Archive for March, 2010

April Conversations & Events


Wednesday, March 31, 2010

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I’ll be touring my BodyWorld book in April and doing conversations with different people at some of the events.  I’m hoping to record a few of these, like the ones with Paul Karasik and Chris Ware and Frank Santoro, to post here on Comics Comics.  It depends on how embarrassing they turn out. 

Info under the cut…


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Jack Rules


Wednesday, March 31, 2010

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Coming May 1, 2010: “The House That Jack Built”. Over one hundred pieces of art by Jack Kirby (and co.) from the 1940s to the 1980s on display at Fumetto in Lucerne, Switzerland. I put this exhibition together with Paul Gravett and we’re both extremely excited about what we believe is the largest Jack Kirby retrospective ever mounted, and his very first in Europe. Among the treasures on display: A complete Fighting American story; stories from the unpublished Soul Love comic, a complete Fantastic Four story, numerous covers and splashes, pencils, remarkable character sketches from the 1940s, paintings, and a lot more. And yes, the credits will be fully visible, as will a brief essay on his past (and his estate’s present) difficulties with Marvel. I’ll say more on this later, but I want to publicly thank Rand Hoppe and the Jack Kirby Museum for so much help. That museum web site is a wonderful overlooked resource. Check it out.

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THIS WEEK IN COMICS! (3/31/10 – Human War! Robot War! FORMAT WAR!!)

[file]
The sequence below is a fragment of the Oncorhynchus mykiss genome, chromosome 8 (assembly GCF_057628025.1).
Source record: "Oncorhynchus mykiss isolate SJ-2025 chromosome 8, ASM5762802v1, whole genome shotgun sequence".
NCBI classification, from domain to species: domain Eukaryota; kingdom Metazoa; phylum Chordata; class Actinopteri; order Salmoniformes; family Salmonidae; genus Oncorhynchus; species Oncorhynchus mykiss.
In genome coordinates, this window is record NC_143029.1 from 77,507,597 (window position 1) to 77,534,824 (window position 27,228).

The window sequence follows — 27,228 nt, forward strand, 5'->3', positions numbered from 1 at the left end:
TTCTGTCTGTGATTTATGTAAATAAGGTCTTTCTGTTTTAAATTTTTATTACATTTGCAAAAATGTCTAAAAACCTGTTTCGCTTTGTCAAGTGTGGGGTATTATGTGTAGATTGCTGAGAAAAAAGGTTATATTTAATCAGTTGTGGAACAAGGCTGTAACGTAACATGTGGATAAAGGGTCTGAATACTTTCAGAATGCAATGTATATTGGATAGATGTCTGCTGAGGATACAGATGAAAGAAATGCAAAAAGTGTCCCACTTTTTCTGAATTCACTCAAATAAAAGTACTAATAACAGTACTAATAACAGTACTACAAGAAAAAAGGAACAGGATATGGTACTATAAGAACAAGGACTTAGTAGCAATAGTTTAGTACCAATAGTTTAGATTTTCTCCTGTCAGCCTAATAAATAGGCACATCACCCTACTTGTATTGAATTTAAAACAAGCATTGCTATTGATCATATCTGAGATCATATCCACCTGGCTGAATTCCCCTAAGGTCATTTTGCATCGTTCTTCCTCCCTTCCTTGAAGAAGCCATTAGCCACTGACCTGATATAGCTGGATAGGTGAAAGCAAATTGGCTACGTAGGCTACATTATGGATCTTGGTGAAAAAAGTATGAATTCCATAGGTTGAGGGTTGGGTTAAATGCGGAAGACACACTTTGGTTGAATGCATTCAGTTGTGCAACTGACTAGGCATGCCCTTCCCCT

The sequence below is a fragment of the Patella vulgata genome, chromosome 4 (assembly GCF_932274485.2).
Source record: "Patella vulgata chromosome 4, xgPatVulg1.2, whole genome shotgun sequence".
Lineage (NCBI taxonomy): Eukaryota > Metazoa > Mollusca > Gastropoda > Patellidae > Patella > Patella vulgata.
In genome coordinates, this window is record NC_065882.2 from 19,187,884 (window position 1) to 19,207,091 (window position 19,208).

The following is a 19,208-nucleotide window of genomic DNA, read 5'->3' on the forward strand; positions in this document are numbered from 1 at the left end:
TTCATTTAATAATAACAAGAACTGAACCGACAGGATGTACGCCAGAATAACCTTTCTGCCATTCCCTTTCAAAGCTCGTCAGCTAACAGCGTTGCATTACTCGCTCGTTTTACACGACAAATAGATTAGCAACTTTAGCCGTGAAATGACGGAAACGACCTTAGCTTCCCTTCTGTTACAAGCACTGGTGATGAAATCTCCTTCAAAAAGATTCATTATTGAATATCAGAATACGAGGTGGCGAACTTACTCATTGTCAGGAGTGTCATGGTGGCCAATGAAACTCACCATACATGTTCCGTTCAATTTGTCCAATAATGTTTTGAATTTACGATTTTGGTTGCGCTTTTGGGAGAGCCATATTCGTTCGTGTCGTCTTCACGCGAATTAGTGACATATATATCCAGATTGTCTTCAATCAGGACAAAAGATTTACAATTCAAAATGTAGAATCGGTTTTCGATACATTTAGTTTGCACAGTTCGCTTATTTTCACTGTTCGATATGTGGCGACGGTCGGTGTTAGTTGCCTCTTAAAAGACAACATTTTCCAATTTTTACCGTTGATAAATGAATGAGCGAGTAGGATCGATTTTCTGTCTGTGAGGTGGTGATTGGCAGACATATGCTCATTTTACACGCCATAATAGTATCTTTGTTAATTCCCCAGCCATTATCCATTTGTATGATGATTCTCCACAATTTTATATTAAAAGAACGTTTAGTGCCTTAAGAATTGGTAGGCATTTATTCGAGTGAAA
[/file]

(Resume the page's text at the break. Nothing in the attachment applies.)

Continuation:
Tuesday, March 30, 2010

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Last week I picked up another fine artifact from the centuries-spanning Fantagraphics empire, this time on the sound recommendation of Milo George – Doofer: Pathway to McEarth, a magazine-sized 1992 comic book primarily written and illustrated by the late Paul Ollswang, working with Taft Chatham & James Carpenter, all authentic “Oregon Hippes,” goes the back of the book. I’d say they don’t make ‘em like this anymore, but they barely made ‘em at all back then, unless I’ve missed some rich vein of socio-political-sci-fi satire-by-way-of-’60s-underground-homage-by-way-of-early-20th-century-Sunday-funnies running circa the Image Revolution. This actually might be the all-around least fashionable comic of ’92, which naturally makes it an eminent candidate for revisitation.

And what a strange and compelling thing it is: an ostensible prelude to a four-issue miniseries titled McEarth, Fast-Food Planet (never published in any form, as far as I know), the book compacts a hodgepodge of verbally fussy, philosophically digressive pun-laden strips from as far back as 1982 with a text-heavy comics ‘documentary’ on the mundane-fantastical Doofer, OR, from the pages of Fantagraphics’ own Graphic Story Monthly, sealed up with radio commentary from high above space-time and cruised-through by town mayor Obie Jacoby, a possible Ollswand stand-in. We’re told with winning prescience that by far-off 1997 an “information revolution” had united Earth into an interconnected mind that somehow got collectively dumber, and a tipping point was reached with the introduction of “Google-Ooh’s”(!!), the advertising jingle for which became a terrorist weapon capable of holding a listener forever in its catchy thrall, not very much at all unlike the titular amusement of the late David Foster Wallace’s 1996 novel Infinite Jest.